Bank stocks lead way as oil companies fall further on price fears

Aer Lingus soars through €2 barrier to end day up more than 8%

Aer Lingus ends day up at €2.14 on the back of about 730 trades. Photograph: Alan Betson

Aer Lingus ends day up at €2.14 on the back of about 730 trades. Photograph: Alan Betson


Mark Paul

The Iseq in Dublin rose by 0.3 per cent as European stocks advanced for a fifth day, with banks contributing the most to the gains.

Most US stocks rose, after the biggest three-day rally since 2011, as gains in technology shares offset losses among drugmakers.

Benchmark stock gauges of Germany, Austria and the Netherlands rallied more than 0.7 per cent, the most among 18 western-European markets.

Britain’s blue-chip FTSE 100 index advanced by 0.5 per cent, France’s CAC rose 0.3 per cent while the pan-European FTSEurofirst 300 index climbed 0.4 per cent.


Aer Lingus soared through the €2 barrier, ending the day up more than 8 per cent at €2.14 on the back of about 730 trades, which was heavy on an overall quiet day of trading for Dublin. Investors are weighing up the possibility that British Airways owner IAG will return with a higher offer for the former flag carrier. Crystal Amber, one of Aer Lingus’ biggest shareholders, was reported in the British media as saying that it supported the Irish airline’s initial rejection of IAG’s offer but would welcome a higher bid.

Providence Resources rose by almost 9 per cent after receiving a favourable court ruling in London. A High Court judge ruled it does not owe the amount of $19 million being claimed against it by Transocean after a commercial dispute. It will still have to pay Transocean an unspecified amount, but as Providence had already made an adjustment in its accounts for the full $19 million, a write-back is now on the cards.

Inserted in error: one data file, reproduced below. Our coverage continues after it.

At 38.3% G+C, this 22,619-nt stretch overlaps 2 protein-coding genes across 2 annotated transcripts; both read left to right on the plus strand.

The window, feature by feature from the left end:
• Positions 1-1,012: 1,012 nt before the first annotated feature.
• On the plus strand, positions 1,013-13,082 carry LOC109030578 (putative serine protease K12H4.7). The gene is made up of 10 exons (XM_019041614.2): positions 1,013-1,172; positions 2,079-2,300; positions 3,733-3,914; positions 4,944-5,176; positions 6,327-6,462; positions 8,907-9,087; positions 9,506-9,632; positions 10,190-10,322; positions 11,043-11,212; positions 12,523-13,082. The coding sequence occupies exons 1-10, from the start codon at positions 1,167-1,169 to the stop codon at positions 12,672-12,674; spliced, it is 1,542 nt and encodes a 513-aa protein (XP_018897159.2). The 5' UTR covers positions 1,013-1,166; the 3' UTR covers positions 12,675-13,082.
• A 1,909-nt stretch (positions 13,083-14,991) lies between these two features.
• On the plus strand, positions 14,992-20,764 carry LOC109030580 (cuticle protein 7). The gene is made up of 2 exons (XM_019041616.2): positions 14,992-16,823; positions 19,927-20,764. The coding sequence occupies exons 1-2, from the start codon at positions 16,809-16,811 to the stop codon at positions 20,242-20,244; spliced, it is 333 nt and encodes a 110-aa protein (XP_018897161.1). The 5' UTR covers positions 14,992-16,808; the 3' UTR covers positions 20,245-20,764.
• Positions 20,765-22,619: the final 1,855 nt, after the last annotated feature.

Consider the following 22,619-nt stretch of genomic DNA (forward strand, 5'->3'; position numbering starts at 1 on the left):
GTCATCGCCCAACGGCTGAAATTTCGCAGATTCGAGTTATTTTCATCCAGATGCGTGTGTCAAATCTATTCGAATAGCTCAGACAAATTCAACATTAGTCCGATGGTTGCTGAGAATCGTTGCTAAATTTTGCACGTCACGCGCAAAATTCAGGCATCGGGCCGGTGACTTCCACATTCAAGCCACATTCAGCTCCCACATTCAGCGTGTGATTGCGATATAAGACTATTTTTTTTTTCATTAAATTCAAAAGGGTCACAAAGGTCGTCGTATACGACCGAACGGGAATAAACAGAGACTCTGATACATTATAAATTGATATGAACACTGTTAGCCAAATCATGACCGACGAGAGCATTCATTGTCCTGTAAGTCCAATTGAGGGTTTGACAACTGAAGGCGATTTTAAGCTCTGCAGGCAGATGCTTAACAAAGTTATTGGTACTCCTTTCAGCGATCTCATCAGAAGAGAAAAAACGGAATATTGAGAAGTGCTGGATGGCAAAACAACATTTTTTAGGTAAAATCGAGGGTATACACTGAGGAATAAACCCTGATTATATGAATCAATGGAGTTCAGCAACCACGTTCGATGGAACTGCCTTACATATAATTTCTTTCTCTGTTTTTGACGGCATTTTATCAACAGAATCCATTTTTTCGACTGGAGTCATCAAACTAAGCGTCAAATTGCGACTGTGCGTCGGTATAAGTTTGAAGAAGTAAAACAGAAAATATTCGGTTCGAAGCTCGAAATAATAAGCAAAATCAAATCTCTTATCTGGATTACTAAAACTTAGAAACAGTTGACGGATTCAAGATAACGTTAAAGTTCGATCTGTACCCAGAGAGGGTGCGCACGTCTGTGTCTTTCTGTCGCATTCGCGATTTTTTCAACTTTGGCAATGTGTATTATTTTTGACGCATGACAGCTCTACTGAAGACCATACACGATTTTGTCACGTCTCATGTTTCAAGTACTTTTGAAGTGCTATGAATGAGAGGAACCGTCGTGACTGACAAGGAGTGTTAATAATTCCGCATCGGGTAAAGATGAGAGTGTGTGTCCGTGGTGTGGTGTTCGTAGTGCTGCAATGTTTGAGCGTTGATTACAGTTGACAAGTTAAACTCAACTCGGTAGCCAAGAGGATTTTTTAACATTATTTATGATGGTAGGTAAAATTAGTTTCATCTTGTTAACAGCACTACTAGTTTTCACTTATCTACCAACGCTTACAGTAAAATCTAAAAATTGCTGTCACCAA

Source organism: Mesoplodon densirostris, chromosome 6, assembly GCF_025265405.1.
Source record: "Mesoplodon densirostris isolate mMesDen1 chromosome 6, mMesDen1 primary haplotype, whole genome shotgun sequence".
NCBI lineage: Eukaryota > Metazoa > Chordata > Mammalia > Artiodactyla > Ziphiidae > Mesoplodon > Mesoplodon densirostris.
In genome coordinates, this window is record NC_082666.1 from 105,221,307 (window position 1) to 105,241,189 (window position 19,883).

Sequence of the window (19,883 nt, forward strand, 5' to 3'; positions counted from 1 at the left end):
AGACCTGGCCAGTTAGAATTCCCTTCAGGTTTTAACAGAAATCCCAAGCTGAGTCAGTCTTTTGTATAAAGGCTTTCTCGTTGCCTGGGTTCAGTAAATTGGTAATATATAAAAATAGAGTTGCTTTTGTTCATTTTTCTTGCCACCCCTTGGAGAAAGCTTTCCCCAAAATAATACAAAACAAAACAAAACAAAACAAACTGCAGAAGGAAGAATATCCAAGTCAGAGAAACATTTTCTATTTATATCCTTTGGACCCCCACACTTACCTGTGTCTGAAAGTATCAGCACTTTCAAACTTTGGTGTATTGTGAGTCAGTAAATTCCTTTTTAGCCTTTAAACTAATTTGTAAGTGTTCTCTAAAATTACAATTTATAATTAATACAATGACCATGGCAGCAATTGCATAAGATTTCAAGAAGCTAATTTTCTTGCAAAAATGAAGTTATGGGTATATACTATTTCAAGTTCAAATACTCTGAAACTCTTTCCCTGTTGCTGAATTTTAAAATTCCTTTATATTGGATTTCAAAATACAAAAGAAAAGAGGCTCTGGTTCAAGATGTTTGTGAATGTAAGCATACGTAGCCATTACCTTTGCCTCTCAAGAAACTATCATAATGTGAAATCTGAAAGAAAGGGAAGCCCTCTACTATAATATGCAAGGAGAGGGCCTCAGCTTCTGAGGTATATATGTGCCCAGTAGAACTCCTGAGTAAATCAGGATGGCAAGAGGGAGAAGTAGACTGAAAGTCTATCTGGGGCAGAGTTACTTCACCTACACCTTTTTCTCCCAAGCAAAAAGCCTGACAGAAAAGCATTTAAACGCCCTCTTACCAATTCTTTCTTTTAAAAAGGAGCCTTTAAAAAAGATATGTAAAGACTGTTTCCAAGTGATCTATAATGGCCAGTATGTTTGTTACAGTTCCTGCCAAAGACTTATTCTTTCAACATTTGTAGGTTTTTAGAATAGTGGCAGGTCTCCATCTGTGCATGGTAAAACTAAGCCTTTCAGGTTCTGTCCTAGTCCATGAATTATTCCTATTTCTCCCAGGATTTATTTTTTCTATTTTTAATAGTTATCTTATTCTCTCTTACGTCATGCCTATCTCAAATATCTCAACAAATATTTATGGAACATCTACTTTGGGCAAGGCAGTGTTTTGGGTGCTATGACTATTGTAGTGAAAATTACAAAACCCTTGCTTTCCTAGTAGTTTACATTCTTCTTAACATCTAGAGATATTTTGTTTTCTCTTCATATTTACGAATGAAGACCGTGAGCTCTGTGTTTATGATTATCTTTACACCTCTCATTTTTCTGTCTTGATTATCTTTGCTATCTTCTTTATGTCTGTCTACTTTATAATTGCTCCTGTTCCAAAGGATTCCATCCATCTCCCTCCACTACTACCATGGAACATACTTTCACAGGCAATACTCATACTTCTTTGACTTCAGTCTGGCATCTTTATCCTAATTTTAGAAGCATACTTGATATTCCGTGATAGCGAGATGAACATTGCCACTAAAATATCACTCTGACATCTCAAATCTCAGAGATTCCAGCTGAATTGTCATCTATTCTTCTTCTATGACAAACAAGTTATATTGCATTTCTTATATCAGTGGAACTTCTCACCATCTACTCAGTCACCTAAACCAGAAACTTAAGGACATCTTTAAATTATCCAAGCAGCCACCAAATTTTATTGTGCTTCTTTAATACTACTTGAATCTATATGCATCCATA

C&C rose 2.6 per cent. The UK Takeover Panel has given it until January 6th to put up or shut up on a potential €1 billion offer for the Spirit Pub Company. A report yesterday said eating out spend in UK pubs rose strongly in November, underlining that a strategic shift is underway in the sector.


Bucking the European bank share trend, shares in Italian lender Banca Monte dei Paschi di Siena shed 6.9 per cent, hit by renewed fears of big writedowns on poorly performing loans. Monte Paschi is expected to book about €3 billion in gross loan writedowns in the last quarter, much higher than the €1.2 billion total booked over the previous three quarters.

Shares in oil and gas stocks ended lower, surrendering early gains as oil prices resumed their downward march. Both Technip and BG fell 1.7 per cent, while Eni dropped 1 per cent.

The biggest loser was French semiconductor engineering group Soitec, plummeting 55 per cent after warning on its profit outlook.

Roche Holding added 1.1 per cent after one of its drugs was approved in Switzerland to treat cervical cancer.


UK stocks also advanced for a fifth day, led by Admiral Group and Compass Group. Admiral added 2.3 per cent, for the biggest gain on the benchmark equity gauge. Compass rose 1.9 per cent.

Kingfisher gained 1.8 per cent after agreeing to sell control of its unprofitable B&Q Chinese unit for £140 million pounds (€178 million).

HSBC rose by 0.7 per cent, on the back of the surge in bank stocks.


Tech shares lifted the Dow, with Intel up 2.1 per cent to $37.14 in the afternoon and IBM up 2 per cent to $161.66. Cisco Systems rose 1.4 per cent to $28.17 by lunchtime.

Energy shares in the S&P 500 fell 1.6 per cent as West Texas Intermediate crude slid 2.6 per cent.

Achillion Pharmaceuticals said it would test a combination of two of its experimental hepatitis C drugs which showed promise in separate studies. Shares surged 15 per cent to $16.39 in the afternoon.

Gilead slumped more than 12 per cent to $94.80 and it was the biggest drag on both the S&P and Nasdaq 100 indexes. Express Scripts, the US’s largest pharmacy benefit manager, said it would no longer cover Gilead’s treatments. – (Additional reporting: Bloomberg/Reuters)